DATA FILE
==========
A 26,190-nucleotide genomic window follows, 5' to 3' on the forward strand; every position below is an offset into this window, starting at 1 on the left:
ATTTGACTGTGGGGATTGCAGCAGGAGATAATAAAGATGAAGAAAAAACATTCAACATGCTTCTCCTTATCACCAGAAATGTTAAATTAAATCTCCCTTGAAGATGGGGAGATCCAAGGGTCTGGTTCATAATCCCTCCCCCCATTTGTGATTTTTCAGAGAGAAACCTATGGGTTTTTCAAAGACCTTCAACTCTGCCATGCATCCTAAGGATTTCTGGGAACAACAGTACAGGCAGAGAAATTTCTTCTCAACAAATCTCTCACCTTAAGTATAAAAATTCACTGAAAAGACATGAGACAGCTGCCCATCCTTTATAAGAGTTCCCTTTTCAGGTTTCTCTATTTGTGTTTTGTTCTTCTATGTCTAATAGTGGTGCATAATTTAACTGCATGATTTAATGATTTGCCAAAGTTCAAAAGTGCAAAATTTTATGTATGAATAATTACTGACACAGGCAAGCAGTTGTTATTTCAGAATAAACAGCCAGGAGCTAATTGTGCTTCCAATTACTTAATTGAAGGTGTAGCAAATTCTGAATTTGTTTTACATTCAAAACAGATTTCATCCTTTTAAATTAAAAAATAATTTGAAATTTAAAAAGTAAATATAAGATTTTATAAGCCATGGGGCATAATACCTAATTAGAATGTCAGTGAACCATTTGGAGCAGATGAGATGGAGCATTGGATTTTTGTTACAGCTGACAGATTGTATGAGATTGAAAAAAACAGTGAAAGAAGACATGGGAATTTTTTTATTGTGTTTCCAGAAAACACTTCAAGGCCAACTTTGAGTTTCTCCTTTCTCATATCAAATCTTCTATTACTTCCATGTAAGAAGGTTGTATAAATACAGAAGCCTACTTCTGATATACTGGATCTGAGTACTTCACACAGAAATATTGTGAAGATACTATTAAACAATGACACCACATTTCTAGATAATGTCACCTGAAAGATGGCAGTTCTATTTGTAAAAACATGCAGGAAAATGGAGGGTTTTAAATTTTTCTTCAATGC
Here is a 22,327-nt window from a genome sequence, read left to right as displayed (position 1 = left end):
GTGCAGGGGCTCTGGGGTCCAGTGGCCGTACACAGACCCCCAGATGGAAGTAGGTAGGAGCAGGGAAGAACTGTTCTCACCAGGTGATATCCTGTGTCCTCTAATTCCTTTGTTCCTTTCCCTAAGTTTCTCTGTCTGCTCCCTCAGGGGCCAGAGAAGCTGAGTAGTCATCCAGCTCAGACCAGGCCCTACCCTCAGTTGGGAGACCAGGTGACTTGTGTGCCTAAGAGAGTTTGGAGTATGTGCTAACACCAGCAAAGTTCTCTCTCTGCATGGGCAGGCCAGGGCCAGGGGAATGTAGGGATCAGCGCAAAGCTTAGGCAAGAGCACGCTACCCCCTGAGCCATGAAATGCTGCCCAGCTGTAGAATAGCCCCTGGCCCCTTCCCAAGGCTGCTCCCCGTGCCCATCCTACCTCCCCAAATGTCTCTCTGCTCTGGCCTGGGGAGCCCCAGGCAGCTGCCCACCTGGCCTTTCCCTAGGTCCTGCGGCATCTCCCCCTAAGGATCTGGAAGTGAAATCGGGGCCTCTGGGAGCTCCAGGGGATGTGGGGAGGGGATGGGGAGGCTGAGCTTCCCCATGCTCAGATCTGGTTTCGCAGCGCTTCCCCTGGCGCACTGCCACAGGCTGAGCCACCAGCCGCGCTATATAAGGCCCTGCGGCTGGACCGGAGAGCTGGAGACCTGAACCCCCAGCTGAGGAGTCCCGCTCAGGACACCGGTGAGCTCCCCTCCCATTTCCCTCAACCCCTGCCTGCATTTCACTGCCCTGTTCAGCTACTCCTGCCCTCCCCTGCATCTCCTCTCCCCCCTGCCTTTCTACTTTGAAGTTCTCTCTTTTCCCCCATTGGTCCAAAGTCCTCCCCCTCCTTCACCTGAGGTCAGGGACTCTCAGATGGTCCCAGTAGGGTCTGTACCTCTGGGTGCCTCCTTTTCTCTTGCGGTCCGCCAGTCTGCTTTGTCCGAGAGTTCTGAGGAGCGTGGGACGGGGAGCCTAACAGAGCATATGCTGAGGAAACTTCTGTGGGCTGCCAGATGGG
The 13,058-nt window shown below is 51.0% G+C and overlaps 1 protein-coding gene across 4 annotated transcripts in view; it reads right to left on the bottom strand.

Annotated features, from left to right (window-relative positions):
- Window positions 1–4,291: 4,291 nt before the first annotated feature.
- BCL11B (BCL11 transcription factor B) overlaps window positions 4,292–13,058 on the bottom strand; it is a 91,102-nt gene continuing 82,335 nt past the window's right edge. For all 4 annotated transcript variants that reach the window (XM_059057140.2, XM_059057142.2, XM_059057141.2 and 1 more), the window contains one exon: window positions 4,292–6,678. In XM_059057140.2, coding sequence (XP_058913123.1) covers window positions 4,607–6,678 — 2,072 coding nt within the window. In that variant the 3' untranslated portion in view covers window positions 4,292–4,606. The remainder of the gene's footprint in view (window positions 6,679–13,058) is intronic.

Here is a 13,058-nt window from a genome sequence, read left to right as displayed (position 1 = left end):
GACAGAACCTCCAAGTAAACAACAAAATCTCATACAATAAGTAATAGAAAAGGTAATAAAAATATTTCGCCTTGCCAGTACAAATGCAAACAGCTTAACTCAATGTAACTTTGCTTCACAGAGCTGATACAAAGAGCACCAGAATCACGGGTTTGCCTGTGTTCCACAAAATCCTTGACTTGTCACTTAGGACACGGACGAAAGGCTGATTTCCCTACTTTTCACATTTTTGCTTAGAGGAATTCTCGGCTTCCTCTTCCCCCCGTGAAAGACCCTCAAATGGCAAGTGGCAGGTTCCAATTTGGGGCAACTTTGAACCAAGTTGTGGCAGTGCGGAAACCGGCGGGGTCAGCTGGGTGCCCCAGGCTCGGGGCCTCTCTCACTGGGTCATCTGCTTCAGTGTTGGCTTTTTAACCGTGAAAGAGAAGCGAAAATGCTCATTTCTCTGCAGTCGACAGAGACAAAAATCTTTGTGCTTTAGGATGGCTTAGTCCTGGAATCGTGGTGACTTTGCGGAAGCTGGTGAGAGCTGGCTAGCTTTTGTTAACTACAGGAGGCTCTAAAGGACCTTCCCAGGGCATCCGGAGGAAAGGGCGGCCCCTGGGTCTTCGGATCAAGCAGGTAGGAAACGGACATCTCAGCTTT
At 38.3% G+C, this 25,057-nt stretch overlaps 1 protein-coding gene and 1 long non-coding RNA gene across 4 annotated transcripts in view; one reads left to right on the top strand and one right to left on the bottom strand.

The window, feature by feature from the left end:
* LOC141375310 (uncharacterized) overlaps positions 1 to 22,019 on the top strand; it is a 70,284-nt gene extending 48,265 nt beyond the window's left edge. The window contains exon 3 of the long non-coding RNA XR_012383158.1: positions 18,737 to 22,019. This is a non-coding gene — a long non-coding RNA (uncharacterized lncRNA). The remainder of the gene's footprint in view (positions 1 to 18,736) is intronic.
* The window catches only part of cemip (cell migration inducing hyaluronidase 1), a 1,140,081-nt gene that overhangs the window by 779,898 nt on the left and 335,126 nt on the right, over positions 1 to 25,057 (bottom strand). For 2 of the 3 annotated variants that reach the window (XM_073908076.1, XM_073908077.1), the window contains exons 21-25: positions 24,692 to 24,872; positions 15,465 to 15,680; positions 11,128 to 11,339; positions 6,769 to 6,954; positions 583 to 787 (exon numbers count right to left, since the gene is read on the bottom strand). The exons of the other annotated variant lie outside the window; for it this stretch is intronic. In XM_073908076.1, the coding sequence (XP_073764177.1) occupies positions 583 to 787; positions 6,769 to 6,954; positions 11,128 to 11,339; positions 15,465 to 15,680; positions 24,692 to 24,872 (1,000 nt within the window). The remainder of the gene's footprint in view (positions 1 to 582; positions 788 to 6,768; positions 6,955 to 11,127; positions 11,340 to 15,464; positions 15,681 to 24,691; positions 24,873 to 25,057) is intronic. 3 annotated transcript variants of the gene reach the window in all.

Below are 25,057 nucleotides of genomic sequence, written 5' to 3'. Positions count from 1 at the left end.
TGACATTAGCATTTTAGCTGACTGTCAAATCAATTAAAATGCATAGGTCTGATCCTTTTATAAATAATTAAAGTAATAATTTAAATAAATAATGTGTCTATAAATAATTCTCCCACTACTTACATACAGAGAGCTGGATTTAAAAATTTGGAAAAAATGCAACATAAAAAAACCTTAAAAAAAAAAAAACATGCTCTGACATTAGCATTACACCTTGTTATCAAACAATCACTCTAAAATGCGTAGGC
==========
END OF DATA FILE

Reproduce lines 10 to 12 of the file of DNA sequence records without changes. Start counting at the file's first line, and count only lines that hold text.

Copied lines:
GACAGAACCTCCAAGTAAACAACAAAATCTCATACAATAAGTAATAGAAAAGGTAATAAAAATATTTCGCCTTGCCAGTACAAATGCAAACAGCTTAACTCAATGTAACTTTGCTTCACAGAGCTGATACAAAGAGCACCAGAATCACGGGTTTGCCTGTGTTCCACAAAATCCTTGACTTGTCACTTAGGACACGGACGAAAGGCTGATTTCCCTACTTTTCACATTTTTGCTTAGAGGAATTCTCGGCTTCCTCTTCCCCCCGTGAAAGACCCTCAAATGGCAAGTGGCAGGTTCCAATTTGGGGCAACTTTGAACCAAGTTGTGGCAGTGCGGAAACCGGCGGGGTCAGCTGGGTGCCCCAGGCTCGGGGCCTCTCTCACTGGGTCATCTGCTTCAGTGTTGGCTTTTTAACCGTGAAAGAGAAGCGAAAATGCTCATTTCTCTGCAGTCGACAGAGACAAAAATCTTTGTGCTTTAGGATGGCTTAGTCCTGGAATCGTGGTGACTTTGCGGAAGCTGGTGAGAGCTGGCTAGCTTTTGTTAACTACAGGAGGCTCTAAAGGACCTTCCCAGGGCATCCGGAGGAAAGGGCGGCCCCTGGGTCTTCGGATCAAGCAGGTAGGAAACGGACATCTCAGCTTT
At 38.3% G+C, this 25,057-nt stretch overlaps 1 protein-coding gene and 1 long non-coding RNA gene across 4 annotated transcripts in view; one reads left to right on the top strand and one right to left on the bottom strand.

The window, feature by feature from the left end: